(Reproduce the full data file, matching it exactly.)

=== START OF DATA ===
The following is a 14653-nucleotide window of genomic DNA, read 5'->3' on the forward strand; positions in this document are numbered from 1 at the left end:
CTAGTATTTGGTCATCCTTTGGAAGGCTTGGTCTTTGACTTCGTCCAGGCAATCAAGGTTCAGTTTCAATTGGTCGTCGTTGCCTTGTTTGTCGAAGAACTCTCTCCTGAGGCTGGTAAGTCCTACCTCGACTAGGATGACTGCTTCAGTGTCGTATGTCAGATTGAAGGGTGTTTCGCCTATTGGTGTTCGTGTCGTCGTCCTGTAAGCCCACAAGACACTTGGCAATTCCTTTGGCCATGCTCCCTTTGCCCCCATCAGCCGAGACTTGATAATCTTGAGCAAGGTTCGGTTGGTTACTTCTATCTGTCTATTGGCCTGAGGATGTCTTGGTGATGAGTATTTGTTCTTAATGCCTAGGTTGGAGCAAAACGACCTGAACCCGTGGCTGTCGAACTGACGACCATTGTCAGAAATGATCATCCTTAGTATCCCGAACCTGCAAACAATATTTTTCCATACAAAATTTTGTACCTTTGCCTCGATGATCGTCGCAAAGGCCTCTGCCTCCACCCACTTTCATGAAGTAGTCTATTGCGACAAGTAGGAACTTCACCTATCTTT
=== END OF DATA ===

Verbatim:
The following is a 14653-nucleotide window of genomic DNA, read 5'->3' on the forward strand; positions in this document are numbered from 1 at the left end:
CTAGTATTTGGTCATCCTTTGGAAGGCTTGGTCTTTGACTTCGTCCAGGCAATCAAGGTTCAGTTTCAATTGGTCGTCGTTGCCTTGTTTGTCGAAGAACTCTCTCCTGAGGCTGGTAAGTCCTACCTCGACTAGGATGACTGCTTCAGTGTCGTATGTCAGATTGAAGGGTGTTTCGCCTATTGGTGTTCGTGTCGTCGTCCTGTAAGCCCACAAGACACTTGGCAATTCCTTTGGCCATGCTCCCTTTGCCCCCATCAGCCGAGACTTGATAATCTTGAGCAAGGTTCGGTTGGTTACTTCTATCTGTCTATTGGCCTGAGGATGTCTTGGTGATGAGTATTTGTTCTTAATGCCTAGGTTGGAGCAAAACGACCTGAACCCGTGGCTGTCGAACTGACGACCATTGTCAGAAATGATCATCCTTAGTATCCCGAACCTGCAAACAATATTTTTCCATACAAAATTTTGTACCTTTGCCTCGATGATCGTCGCAAAGGCCTCTGCCTCCACCCACTTTCATGAAGTAGTCTATTGCGACAAGTAGGAACTTCACCTATCTTT